Forearm Fractures

What is a Forearm Fracture?

A forearm fracture is a break involving the bones of the forearm: the radius and the ulna. Either or both bones may sustain a fracture. The fracture may occur at any point along the length of the radius or ulna. They may occur where the radius joins the wrist, this type of forearm fracture is called a Colles Fracture. Radial head fractures occur at the union of the radius and the elbow. Proximal ulna fractures occur where the ulna joins the elbow.

Forearm fractures that occur in the shaft of the radius and ulna are the focus of this section. Forearm fractures occurring in adults and children have important differences. The bones of an adult are stronger and more mature than the bones of a child. In an adult the shaft of the bones of the forearm must sustain excessive force to break. Because of this, a forearm fracture in an adult will usually involve both the radius and the ulna, instead of just one bone. When only one bone is broken, it is usually a solitary ulna fracture in an adult who has raised the arm in defense from a direct blow. This is called a nightstick fracture.

The bones of growing children are more pliable than those of the adult. Pediatric forearm fractures are also more complicated due to the presence of growth plates in the bone. Growth plates are cartilaginous areas of bone where new bone cells are formed and hardened. They allow extension in the length of a bone as the child grows taller. Injury to the growth plate of a child’s bone can result in stunted growth or deformity. Growth plates also facilitate quicker repair of pediatric forearm fractures when compared to adult fractures.

The flexible bones of children lend themselves to unique types of fracture where the bones actually bend in response to force being applied to them. In a greenstick fracture, the bone bends on one side and a partial crack results on the opposite side. There is no displacement of the bone. A torus fracture occurs when the bone bends, causing a buckle in the outermost layers of the bone without causing an actual fracture line in the bone.

What Causes a Forearm Fracture?

Forearm fractures are caused by a fall on an outstretched hand or a direct blow to the forearm. In older persons, they may be complicated by osteoporosis. Rarely, they are due to pathologic changes in the bone such as a bone cyst or bone tumor.

What are the symptoms of a Forearm Fracture?

Pain is the most obvious symptom of a forearm fracture. Tenderness and swelling will be present over the location of the fracture. If an open fracture is present, there may be edges of bone sticking out through the skin.

How is a Forearm Fracture Diagnosed?

The history of the injury will suggest that a forearm fracture has occurred. The physical exam will check for injuries to the nerves and blood vessels. X rays are the gold standard for diagnosing forearm fractures and must include views not only of the forearm, but the wrist and elbow as well to exclude concomitant injuries. CT or MRI may be employed to assess vascular, neurological or soft tissue injury.

How is a Forearm Fracture Treated?

The method of treatment used for a forearm fracture depends on the age of the patient, the type of fracture sustained, and the degree of severity of the fracture.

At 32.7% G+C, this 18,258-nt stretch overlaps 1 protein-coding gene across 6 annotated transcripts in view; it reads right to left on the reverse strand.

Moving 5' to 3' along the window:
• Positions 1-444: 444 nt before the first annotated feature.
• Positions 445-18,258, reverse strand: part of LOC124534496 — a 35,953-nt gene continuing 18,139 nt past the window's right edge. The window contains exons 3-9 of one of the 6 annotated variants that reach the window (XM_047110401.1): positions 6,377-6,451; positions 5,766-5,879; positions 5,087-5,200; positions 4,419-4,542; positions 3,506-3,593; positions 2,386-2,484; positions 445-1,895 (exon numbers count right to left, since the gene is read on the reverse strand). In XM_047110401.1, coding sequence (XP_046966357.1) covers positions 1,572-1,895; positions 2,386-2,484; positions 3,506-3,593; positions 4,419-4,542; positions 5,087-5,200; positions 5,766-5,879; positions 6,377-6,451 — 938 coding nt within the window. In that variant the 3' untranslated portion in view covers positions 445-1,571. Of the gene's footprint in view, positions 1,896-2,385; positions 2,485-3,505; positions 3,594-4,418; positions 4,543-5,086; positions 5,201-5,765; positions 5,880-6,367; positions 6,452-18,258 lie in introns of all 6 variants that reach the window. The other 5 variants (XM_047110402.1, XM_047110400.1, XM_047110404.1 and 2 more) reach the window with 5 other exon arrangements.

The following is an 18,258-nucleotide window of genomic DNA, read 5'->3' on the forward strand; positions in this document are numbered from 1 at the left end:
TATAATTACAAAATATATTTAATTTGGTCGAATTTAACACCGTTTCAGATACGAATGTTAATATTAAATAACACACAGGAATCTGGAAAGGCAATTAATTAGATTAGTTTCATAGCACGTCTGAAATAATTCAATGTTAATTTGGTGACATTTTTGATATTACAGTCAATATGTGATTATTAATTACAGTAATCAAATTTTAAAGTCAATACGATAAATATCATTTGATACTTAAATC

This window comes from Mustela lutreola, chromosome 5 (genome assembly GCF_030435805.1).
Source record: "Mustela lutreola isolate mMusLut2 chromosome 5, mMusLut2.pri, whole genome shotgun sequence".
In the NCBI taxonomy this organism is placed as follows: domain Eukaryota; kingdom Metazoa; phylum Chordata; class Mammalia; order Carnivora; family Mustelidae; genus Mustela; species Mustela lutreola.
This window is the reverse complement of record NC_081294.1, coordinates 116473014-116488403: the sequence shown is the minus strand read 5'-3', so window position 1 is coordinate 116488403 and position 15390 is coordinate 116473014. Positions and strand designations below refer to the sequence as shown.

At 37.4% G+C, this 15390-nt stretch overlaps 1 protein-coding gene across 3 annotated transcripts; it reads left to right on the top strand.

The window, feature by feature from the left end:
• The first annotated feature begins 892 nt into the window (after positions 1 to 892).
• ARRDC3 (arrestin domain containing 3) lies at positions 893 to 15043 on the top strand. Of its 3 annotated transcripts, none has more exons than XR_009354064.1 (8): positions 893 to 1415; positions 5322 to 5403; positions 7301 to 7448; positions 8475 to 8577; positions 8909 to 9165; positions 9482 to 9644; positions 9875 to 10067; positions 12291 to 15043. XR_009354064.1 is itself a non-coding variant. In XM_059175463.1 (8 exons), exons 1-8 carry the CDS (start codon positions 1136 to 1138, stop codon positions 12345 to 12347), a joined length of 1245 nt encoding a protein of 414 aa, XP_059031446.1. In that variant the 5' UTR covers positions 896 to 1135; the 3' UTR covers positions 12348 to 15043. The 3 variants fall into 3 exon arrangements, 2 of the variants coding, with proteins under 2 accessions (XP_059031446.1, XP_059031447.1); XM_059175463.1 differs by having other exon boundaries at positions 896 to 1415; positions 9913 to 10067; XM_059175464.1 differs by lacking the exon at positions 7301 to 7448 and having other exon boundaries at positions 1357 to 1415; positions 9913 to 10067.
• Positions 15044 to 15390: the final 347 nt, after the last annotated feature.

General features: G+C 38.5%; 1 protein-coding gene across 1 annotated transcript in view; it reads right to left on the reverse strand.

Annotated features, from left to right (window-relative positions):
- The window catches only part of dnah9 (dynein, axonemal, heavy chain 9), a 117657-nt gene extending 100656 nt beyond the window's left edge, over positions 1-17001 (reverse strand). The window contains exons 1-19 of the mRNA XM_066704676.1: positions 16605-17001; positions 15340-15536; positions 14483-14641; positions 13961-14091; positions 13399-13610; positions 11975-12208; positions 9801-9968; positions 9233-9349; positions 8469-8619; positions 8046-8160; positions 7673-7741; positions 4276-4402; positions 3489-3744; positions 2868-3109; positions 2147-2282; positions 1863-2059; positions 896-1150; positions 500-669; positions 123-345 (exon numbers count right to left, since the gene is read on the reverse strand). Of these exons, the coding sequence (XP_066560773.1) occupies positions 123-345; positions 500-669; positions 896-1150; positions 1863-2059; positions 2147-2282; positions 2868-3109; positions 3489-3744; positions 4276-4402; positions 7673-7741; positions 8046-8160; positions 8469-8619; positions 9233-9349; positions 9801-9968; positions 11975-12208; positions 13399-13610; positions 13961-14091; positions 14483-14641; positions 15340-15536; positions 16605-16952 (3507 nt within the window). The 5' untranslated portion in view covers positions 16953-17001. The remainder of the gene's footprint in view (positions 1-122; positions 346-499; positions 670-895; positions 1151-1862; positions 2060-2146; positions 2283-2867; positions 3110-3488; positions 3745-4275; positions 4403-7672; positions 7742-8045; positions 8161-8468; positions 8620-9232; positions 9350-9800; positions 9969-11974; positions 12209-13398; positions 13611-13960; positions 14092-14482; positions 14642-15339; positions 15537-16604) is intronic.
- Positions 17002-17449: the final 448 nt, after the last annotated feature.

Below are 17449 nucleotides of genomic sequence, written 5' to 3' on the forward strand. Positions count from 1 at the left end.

In general, greenstick and torus fractures of the pediatric population can be managed by casting for 4-6 weeks. Even though a complete break has not occurred, these are areas of weakened bone. If the child were to fall on it again the bone may break all the way through.

If a child has a complete fracture, it may be reduced and splinted in the emergency department until the patient can be seen by an orthopedist to place a cast.

Adults who sustain a minimally displaced nightstick fracture of the ulna may undergo closed reduction in the emergency department with placement in a long arm splint while awaiting orthopedic follow up.


An open fracture where bones are sticking out of the skin will require emergent surgical repair.

Children rarely need surgery but it is indicated in those cases where the fracture remains unstable after closed reduction or if reduction cannot be performed.

Adults with moderate to severely displaced nightstick fractures will require open reduction and internal fixation.

Adults with a fracture of both the ulna and the radius are usually admitted for emergent surgery due to the highly traumatic nature of the injury and risk for compartment syndrome. In compartment syndrome swelling occurs in a fixed space, putting pressure on the nerves and blood vessels in such a way that normal circulation and sensation cannot occur. This can cause ischemic injury leading to tissue death, paralysis, and contractures.

Open reduction with internal fixation may be performed, but an external fixator may need to be used if many bone fragments are present.

How can Dr. Knight help you with forearm fractures?

Dr. Knight has years of experience in the treatment of catastrophic upper extremity injuries, particularly forearm fractures. Since this condition is painful, urgent treatment is necessary. Dr. Knight will expedite your treatment on the same day it is needed and provide at least temporary support of the fracture until definitive surgery can be performed. If surgery is needed, he will use the latest techniques and equipment to restore the forearm fractures to their original position.

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Disclaimer does not offer medical advice. The information presented here is offered for informational purposes only. Read Disclaimer